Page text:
Health

What I’ll teach my boys about body image

Last weekend, I visited family up in Dallas. We try to make a point for my parents and grandparents to see the boys at least every 6-8 weeks. The kids change and grow so fast at this age, and comments usually come about how tall they’re getting or how they’re losing their baby fat or how well Bear Shark is walking now.

I’m not immune to the comments either. My relatives (in a very stereotypical Asian fashion) have a way of telling me and my sisters to our faces when we’ve gotten fatter or skinnier. We could be the exact same size and shape since the last time they saw us, but it’s a habit of theirs to say something about our bodies.

Growing up, I was deemed too scrawny. After college, I was deemed too fat. As an adult, I’ve lost track of where on their scale of skinny and fat that I’m at. The latest comments were about my genetically large arms. It began as a self-deprecating comment (“I have large arms too!”), to which I replied that this was muscle, thankyouverymuch. <side-eye>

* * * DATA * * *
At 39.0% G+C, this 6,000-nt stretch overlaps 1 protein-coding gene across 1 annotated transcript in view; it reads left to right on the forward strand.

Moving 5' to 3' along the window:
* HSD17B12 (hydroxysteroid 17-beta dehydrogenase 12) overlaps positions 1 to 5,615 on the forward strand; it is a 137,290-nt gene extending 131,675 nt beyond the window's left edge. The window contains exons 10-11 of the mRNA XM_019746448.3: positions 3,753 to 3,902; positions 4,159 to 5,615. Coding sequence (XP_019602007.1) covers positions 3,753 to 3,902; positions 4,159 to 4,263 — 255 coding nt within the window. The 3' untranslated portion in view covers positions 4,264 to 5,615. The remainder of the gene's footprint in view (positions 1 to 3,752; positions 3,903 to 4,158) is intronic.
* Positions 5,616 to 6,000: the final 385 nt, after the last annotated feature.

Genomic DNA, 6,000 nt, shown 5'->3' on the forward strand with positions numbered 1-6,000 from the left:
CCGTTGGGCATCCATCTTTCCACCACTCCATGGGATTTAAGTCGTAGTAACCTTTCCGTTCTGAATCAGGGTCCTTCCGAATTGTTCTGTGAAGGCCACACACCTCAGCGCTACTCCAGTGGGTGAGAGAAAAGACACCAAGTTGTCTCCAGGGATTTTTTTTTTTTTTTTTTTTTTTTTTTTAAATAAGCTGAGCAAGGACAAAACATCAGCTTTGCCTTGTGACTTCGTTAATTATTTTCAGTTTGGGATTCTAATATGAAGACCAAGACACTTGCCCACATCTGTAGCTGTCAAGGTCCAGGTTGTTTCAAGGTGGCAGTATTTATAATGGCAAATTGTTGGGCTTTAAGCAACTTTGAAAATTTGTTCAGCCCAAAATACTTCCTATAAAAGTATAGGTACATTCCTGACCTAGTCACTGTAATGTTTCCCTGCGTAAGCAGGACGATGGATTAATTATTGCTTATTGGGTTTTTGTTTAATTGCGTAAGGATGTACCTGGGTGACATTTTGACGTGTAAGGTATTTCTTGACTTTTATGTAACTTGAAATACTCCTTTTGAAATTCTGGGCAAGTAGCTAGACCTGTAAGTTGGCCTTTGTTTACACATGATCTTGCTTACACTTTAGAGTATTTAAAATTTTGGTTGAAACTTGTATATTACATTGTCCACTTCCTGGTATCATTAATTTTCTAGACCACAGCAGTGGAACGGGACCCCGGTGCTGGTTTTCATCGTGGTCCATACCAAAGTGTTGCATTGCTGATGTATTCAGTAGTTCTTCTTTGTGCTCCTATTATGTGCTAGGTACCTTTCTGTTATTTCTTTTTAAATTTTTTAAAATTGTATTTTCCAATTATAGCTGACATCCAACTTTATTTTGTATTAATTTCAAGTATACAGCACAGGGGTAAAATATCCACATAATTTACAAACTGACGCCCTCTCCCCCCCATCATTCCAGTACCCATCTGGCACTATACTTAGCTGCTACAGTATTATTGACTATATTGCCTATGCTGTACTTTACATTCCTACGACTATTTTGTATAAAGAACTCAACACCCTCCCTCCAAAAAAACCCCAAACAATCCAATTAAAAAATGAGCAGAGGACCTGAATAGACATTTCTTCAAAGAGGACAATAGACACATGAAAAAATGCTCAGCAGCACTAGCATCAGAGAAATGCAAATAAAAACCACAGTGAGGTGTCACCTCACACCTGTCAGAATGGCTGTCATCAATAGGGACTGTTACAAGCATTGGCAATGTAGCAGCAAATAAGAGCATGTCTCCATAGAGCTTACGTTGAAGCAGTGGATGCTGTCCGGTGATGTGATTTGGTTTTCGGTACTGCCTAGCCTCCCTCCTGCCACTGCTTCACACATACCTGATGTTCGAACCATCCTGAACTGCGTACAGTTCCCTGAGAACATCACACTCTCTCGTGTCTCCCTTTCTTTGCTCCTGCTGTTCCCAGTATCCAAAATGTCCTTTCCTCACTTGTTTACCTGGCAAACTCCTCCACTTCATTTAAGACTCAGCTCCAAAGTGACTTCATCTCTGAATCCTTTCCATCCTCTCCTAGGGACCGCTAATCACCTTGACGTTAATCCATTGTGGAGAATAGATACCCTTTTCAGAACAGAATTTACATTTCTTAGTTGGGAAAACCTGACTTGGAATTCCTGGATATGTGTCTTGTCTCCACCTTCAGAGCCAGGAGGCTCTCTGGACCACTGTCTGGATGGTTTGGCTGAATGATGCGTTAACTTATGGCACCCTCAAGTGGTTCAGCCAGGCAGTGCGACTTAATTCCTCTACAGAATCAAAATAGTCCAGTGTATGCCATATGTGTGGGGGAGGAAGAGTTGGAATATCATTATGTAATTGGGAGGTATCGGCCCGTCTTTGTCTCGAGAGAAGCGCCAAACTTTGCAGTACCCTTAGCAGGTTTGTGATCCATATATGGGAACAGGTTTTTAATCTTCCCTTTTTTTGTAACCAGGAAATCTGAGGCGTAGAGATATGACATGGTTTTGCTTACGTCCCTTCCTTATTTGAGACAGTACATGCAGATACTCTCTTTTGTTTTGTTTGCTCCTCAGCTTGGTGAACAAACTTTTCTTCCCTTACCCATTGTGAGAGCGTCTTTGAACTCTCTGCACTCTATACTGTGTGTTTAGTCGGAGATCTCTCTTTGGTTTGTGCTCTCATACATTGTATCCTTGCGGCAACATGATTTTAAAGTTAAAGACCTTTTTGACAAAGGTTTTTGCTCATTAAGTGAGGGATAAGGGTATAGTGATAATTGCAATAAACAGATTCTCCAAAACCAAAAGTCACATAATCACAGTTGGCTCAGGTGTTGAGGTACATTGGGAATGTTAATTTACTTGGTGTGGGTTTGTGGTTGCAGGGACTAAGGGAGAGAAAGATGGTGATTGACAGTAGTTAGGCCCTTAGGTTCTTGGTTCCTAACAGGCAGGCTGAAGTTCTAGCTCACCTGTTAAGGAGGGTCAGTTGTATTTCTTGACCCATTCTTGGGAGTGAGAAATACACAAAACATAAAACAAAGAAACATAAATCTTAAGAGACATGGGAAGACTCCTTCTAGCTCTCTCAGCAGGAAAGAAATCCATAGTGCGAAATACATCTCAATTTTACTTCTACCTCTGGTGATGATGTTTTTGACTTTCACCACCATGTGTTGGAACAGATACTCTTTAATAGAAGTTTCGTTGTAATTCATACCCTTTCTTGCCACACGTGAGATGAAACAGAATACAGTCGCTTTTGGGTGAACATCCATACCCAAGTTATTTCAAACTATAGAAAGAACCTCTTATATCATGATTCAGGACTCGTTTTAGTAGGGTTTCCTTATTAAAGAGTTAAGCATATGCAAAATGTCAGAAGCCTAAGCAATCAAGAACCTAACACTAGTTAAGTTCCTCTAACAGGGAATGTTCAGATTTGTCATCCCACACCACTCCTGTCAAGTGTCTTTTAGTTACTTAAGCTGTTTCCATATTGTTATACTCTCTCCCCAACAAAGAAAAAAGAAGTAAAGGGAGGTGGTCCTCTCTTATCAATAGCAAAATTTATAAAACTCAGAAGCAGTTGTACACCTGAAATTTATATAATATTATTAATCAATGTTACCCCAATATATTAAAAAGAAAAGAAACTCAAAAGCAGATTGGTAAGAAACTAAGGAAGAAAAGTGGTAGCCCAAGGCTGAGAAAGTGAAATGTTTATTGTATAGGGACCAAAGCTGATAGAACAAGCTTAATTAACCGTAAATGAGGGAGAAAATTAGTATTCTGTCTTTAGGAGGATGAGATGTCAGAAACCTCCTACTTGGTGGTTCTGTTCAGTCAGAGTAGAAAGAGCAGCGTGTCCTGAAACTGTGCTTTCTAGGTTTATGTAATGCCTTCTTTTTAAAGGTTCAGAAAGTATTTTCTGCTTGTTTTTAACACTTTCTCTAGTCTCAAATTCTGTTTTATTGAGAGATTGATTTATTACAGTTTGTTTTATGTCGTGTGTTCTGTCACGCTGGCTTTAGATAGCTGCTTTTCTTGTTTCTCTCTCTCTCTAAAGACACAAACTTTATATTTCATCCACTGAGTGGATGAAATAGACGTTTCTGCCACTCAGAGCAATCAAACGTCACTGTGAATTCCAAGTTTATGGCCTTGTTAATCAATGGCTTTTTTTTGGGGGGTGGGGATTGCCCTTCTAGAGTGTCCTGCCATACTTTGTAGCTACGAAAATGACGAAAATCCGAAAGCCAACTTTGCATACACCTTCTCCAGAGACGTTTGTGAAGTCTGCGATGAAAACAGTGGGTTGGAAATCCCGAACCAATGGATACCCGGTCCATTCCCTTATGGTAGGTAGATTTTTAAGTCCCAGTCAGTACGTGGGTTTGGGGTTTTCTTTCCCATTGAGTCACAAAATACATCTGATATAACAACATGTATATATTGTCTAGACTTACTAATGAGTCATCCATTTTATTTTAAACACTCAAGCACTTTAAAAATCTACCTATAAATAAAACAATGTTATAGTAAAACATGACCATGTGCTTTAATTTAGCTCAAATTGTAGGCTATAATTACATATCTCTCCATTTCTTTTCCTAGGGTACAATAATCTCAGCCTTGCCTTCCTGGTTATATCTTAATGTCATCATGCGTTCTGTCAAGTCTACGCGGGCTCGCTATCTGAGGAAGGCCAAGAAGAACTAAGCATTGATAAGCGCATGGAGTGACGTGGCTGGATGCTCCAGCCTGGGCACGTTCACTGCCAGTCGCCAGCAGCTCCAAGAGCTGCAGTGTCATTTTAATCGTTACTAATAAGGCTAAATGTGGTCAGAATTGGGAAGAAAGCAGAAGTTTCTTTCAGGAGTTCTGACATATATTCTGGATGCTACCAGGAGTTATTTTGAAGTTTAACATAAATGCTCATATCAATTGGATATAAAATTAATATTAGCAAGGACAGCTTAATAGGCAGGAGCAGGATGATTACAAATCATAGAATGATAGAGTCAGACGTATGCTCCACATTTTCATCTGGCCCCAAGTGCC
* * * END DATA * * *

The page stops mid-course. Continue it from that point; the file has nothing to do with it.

I have decided as an adult that I no longer care what others think about my body. I do not have the time or energy to conform to whatever image they have of what I should look like. I don’t want my boys to see their mom obsessing over flesh or lumps or jiggle.

I’d rather focus on what my body can DO because when I’m 70 or 80 or 90, it won’t matter that I never achieved six-pack abs status or shed the arm flesh. It won’t matter that my thighs brush together. I wear my pregnancy “battle scars” (aka stretch marks) with pride because they represent the journey my body went through to grow human life.

So who cares that I have the genetically large arms that run in the family? Can those arms hold up my body weight? Can they let me do fun party tricks, aka arm balances? Can they pick up my kids? Can they bring the load of Costco groceries into the house? Yes? Then, cool. My body looks the way it looks to do the things I need it to do. It’s as simple as that.

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